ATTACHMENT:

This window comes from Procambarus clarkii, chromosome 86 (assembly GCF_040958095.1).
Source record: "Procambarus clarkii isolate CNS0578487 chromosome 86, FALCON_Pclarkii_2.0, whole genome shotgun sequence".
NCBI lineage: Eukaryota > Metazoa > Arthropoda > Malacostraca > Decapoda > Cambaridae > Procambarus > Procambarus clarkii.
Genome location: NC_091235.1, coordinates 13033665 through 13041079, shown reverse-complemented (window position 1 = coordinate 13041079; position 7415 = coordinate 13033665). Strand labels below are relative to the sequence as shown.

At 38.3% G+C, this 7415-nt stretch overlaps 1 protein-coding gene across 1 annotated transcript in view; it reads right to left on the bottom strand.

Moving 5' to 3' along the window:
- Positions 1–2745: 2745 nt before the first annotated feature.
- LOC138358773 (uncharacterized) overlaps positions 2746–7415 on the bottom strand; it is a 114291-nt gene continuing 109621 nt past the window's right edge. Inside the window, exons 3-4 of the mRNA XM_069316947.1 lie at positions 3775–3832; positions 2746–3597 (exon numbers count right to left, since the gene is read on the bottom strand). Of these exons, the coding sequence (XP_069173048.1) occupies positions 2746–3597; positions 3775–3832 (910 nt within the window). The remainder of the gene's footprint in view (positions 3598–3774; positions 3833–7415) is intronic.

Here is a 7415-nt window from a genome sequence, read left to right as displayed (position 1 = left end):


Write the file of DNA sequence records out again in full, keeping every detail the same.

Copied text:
This window comes from Procambarus clarkii, chromosome 86 (assembly GCF_040958095.1).
Source record: "Procambarus clarkii isolate CNS0578487 chromosome 86, FALCON_Pclarkii_2.0, whole genome shotgun sequence".
NCBI lineage: Eukaryota > Metazoa > Arthropoda > Malacostraca > Decapoda > Cambaridae > Procambarus > Procambarus clarkii.
Genome location: NC_091235.1, coordinates 13033665 through 13041079, shown reverse-complemented (window position 1 = coordinate 13041079; position 7415 = coordinate 13033665). Strand labels below are relative to the sequence as shown.

At 38.3% G+C, this 7415-nt stretch overlaps 1 protein-coding gene across 1 annotated transcript in view; it reads right to left on the bottom strand.

Moving 5' to 3' along the window:
- Positions 1–2745: 2745 nt before the first annotated feature.
- LOC138358773 (uncharacterized) overlaps positions 2746–7415 on the bottom strand; it is a 114291-nt gene continuing 109621 nt past the window's right edge. Inside the window, exons 3-4 of the mRNA XM_069316947.1 lie at positions 3775–3832; positions 2746–3597 (exon numbers count right to left, since the gene is read on the bottom strand). Of these exons, the coding sequence (XP_069173048.1) occupies positions 2746–3597; positions 3775–3832 (910 nt within the window). The remainder of the gene's footprint in view (positions 3598–3774; positions 3833–7415) is intronic.

Here is a 7415-nt window from a genome sequence, read left to right as displayed (position 1 = left end):